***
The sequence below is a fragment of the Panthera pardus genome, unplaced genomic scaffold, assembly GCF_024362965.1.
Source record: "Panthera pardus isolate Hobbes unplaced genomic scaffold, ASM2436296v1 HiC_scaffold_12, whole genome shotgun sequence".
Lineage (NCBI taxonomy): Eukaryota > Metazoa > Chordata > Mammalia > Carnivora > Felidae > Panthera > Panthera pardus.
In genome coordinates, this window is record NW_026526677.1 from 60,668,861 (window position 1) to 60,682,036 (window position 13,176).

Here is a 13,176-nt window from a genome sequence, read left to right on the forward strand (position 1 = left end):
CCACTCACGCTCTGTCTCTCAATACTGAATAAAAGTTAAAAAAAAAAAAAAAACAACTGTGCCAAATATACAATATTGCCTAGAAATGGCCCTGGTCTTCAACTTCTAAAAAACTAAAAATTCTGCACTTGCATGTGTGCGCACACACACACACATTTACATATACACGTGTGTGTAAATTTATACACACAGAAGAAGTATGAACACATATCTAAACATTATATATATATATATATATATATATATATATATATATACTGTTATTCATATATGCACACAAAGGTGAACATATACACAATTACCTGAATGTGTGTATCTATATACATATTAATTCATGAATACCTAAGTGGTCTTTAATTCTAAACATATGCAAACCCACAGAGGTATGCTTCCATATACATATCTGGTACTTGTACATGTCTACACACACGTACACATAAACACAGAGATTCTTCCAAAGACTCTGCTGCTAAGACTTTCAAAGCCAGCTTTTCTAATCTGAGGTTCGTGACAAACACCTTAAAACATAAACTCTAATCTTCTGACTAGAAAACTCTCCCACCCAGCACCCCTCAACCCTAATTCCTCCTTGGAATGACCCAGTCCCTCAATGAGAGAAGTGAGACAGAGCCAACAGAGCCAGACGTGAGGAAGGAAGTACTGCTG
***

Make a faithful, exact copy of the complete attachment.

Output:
The sequence below is a fragment of the Panthera pardus genome, unplaced genomic scaffold, assembly GCF_024362965.1.
Source record: "Panthera pardus isolate Hobbes unplaced genomic scaffold, ASM2436296v1 HiC_scaffold_12, whole genome shotgun sequence".
Lineage (NCBI taxonomy): Eukaryota > Metazoa > Chordata > Mammalia > Carnivora > Felidae > Panthera > Panthera pardus.
In genome coordinates, this window is record NW_026526677.1 from 60,668,861 (window position 1) to 60,682,036 (window position 13,176).

Here is a 13,176-nt window from a genome sequence, read left to right on the forward strand (position 1 = left end):
CCACTCACGCTCTGTCTCTCAATACTGAATAAAAGTTAAAAAAAAAAAAAAAACAACTGTGCCAAATATACAATATTGCCTAGAAATGGCCCTGGTCTTCAACTTCTAAAAAACTAAAAATTCTGCACTTGCATGTGTGCGCACACACACACACATTTACATATACACGTGTGTGTAAATTTATACACACAGAAGAAGTATGAACACATATCTAAACATTATATATATATATATATATATATATATATATATATATACTGTTATTCATATATGCACACAAAGGTGAACATATACACAATTACCTGAATGTGTGTATCTATATACATATTAATTCATGAATACCTAAGTGGTCTTTAATTCTAAACATATGCAAACCCACAGAGGTATGCTTCCATATACATATCTGGTACTTGTACATGTCTACACACACGTACACATAAACACAGAGATTCTTCCAAAGACTCTGCTGCTAAGACTTTCAAAGCCAGCTTTTCTAATCTGAGGTTCGTGACAAACACCTTAAAACATAAACTCTAATCTTCTGACTAGAAAACTCTCCCACCCAGCACCCCTCAACCCTAATTCCTCCTTGGAATGACCCAGTCCCTCAATGAGAGAAGTGAGACAGAGCCAACAGAGCCAGACGTGAGGAAGGAAGTACTGCTG